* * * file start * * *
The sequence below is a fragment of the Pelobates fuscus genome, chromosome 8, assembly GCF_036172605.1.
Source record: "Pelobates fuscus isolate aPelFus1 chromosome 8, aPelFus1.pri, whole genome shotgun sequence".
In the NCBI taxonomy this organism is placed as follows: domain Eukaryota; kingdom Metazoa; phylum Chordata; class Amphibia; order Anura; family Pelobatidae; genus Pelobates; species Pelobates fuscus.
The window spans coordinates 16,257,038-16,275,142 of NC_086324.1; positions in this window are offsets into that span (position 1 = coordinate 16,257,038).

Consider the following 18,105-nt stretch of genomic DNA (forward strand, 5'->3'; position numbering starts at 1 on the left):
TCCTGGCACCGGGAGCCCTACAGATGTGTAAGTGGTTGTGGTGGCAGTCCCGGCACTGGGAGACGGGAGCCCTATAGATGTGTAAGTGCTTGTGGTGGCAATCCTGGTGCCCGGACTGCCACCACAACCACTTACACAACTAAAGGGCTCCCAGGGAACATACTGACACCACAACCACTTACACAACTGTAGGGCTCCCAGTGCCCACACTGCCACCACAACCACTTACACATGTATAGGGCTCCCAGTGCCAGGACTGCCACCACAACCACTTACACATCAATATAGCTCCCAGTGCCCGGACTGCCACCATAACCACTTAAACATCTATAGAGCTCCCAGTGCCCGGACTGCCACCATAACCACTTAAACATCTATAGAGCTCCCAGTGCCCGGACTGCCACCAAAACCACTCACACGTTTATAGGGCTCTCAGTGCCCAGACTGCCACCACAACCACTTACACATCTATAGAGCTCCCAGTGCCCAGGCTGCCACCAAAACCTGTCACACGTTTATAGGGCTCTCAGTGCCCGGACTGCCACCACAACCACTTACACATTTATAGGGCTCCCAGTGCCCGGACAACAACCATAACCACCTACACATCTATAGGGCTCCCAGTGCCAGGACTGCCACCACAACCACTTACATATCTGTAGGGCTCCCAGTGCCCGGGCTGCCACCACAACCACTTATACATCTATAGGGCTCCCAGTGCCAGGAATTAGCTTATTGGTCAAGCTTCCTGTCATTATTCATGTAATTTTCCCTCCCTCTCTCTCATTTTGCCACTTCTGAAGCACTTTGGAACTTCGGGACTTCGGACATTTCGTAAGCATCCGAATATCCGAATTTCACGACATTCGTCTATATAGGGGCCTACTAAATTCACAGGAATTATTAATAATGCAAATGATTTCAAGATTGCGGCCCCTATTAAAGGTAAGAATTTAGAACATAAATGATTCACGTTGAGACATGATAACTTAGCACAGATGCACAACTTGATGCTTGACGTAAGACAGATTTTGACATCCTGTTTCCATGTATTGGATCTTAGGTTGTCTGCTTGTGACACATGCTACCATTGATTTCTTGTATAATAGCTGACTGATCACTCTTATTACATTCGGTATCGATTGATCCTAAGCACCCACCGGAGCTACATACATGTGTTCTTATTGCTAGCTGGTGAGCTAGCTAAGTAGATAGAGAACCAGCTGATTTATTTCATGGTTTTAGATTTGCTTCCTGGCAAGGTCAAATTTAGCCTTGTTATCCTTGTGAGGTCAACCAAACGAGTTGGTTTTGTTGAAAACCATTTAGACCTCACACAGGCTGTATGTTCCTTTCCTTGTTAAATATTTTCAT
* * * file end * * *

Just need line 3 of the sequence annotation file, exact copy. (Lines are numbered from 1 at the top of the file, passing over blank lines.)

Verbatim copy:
In the NCBI taxonomy this organism is placed as follows: domain Eukaryota; kingdom Metazoa; phylum Chordata; class Amphibia; order Anura; family Pelobatidae; genus Pelobates; species Pelobates fuscus.